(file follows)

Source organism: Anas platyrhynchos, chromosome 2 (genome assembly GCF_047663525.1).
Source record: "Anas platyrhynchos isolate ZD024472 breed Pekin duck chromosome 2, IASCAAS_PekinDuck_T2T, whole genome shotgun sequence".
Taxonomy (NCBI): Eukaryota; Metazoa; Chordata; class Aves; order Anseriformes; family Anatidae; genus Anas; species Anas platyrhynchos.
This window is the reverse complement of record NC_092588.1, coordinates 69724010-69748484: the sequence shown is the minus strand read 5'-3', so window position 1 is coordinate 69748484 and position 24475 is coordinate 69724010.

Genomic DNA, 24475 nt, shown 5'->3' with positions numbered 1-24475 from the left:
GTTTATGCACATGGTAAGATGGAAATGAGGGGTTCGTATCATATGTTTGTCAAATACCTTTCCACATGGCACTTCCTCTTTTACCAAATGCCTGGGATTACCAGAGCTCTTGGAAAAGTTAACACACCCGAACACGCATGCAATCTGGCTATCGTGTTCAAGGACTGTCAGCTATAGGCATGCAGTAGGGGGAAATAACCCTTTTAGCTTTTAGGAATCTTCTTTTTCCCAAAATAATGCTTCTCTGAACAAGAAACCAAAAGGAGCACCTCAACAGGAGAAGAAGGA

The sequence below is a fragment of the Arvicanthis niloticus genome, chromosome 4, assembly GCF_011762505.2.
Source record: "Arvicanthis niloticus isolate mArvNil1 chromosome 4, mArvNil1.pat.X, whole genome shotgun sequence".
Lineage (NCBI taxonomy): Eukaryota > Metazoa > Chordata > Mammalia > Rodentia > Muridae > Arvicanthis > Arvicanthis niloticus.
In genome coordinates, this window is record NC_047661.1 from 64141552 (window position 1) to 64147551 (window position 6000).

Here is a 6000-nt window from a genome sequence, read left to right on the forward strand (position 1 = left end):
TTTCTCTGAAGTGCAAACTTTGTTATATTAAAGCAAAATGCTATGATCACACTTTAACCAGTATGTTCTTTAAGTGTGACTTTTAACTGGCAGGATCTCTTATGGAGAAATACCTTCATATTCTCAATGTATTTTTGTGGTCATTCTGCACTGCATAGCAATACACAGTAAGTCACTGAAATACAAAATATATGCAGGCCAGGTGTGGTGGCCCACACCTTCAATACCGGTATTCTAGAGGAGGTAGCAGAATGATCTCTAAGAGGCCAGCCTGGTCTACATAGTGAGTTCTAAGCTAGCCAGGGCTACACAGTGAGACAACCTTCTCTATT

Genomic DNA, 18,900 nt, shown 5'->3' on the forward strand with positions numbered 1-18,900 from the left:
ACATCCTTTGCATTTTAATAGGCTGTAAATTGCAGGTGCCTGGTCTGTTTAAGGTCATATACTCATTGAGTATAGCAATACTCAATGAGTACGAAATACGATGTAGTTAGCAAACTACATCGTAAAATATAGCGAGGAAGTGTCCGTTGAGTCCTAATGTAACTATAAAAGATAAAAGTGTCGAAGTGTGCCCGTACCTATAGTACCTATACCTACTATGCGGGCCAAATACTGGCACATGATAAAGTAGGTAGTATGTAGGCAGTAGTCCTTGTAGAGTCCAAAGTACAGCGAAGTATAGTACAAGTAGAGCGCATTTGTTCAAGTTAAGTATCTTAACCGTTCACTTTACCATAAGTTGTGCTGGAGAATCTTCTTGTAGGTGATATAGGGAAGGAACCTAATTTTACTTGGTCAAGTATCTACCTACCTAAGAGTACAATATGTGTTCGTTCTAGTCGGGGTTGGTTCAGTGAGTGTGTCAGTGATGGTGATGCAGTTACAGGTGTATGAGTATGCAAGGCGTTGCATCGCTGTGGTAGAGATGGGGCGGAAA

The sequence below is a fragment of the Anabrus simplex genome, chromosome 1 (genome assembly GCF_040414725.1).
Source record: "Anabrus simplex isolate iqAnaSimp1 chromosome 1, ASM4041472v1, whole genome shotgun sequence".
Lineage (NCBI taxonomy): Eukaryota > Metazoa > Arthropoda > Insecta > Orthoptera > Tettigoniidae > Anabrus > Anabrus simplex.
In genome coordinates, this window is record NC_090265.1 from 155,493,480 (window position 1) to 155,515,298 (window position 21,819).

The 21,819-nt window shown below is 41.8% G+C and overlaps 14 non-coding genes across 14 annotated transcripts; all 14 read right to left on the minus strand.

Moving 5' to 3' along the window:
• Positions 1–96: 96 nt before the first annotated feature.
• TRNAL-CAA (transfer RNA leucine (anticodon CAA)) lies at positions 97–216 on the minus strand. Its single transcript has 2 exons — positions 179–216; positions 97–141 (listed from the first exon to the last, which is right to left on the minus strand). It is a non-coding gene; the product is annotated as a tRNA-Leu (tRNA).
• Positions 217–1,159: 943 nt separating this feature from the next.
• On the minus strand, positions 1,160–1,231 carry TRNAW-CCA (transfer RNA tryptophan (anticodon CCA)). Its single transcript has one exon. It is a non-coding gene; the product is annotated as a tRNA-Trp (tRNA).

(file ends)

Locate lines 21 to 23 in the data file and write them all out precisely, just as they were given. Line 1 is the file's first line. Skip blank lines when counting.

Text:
• Positions 1–96: 96 nt before the first annotated feature.
• TRNAL-CAA (transfer RNA leucine (anticodon CAA)) lies at positions 97–216 on the minus strand. Its single transcript has 2 exons — positions 179–216; positions 97–141 (listed from the first exon to the last, which is right to left on the minus strand). It is a non-coding gene; the product is annotated as a tRNA-Leu (tRNA).
• Positions 217–1,159: 943 nt separating this feature from the next.